When it comes to web analytics, Google Analytics is still the tool most people turn to. The basic version is free, comes with a range of powerful features, and it has stood the test of time.
But even though Google Analytics doesn’t cost money, companies pay for it: with the data of their website visitors.
More and more companies are questioning this deal by themselves – or they are being encouraged to do so by stricter data privacy laws, for example in the EU and Switzerland.
The good news is that once you start digging, you will find that there are quite a few alternatives to Google Analytics, many of which have their unique features that are hard to match by anyone else.
With that in mind, let’s look at some of the top web analytics tools you could consider. But first, let’s explore what web analytics is.
What is Web Analytics?
Web Analytics refers to the tracking and analysis of user behavior on a website. This includes, for example, the number of page views, the time spent on the page, the quantity and origin of visitors, and many others.
Companies can use this data to understand user behavior, optimize the site according to key metrics, and make more informed decisions.
Using such a consent management platform is bad for the user experience. Additionally, any collection of personal data presents a legal challenge with corresponding risks.
For this reason, some web analytics tools, such as Friendly Analytics, have decided to completely avoid setting cookies or storing personal data.
Top Web Analytics Tools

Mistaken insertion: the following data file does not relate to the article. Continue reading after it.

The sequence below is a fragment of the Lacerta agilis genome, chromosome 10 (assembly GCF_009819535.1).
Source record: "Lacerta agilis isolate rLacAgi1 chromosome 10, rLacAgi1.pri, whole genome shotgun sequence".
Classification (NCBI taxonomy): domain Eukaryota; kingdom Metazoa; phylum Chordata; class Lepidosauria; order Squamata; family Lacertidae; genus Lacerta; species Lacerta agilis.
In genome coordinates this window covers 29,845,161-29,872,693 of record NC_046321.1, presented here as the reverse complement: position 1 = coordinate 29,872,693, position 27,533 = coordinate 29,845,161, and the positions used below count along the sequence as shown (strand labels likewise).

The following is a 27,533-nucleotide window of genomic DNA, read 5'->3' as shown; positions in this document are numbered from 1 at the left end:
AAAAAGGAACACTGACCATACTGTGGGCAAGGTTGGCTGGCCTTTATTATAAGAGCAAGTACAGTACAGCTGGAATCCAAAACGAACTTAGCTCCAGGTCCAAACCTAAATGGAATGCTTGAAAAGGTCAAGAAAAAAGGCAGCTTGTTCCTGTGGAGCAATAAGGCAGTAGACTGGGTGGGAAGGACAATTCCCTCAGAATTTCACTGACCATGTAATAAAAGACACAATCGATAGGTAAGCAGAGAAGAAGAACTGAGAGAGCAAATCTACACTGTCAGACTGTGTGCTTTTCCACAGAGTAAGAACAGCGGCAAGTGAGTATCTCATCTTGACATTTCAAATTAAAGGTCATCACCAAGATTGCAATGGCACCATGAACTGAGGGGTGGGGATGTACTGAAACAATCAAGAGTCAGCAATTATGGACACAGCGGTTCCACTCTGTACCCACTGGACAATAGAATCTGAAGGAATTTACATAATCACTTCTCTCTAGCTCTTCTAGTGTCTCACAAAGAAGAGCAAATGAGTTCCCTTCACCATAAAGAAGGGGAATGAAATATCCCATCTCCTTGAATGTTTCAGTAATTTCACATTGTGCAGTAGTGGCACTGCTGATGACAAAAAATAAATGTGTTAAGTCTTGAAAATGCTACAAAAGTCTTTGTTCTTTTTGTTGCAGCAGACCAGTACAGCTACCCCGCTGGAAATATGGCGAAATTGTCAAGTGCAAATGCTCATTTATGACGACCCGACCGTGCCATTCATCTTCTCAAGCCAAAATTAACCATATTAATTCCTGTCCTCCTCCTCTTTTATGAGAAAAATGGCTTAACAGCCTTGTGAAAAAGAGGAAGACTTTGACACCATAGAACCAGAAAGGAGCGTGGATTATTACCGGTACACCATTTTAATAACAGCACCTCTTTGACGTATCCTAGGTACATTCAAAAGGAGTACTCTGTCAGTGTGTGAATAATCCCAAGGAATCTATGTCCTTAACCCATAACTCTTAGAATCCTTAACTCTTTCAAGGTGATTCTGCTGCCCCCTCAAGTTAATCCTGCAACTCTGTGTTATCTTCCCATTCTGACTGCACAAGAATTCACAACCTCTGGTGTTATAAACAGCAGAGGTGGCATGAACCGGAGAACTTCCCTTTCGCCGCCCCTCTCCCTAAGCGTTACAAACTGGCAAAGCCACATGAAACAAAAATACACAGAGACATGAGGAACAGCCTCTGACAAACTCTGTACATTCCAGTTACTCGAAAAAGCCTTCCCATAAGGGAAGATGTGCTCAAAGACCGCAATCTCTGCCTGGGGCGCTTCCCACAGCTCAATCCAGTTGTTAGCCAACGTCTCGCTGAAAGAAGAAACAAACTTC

Not too long ago, there wasn’t that much to choose from in terms of web analytics tools. But that’s no longer the case.
Let’s look at the leading tools you should consider in 2021 and explore what each of them can offer.
1. Friendly Analytics
Many analytics tools treat website visitors as data points rather than people with a right to privacy.
For this reason, Friendly Analytics does things differently. Unlike most other solutions, it sets no cookies and stores no personal data.
Also, Friendly Analytics processes all data at local providers in Switzerland or Germany (EU). After the termination of the EU-US Privacy Shield, this is a big legal advantage for companies operating in Europe – especially in comparison to Google Analytics.
Friendly Analytics can do more than just data protection, however. The software offers all the features of a professional analytics solution, including evaluation of website behavior and visitor sources, conversion tracking including funnels, and a complete tag manager.
Technically, Friendly Analytics is a privacy-optimized version of Matomo (formerly Piwik), the world’s most popular open-source web analytics solution.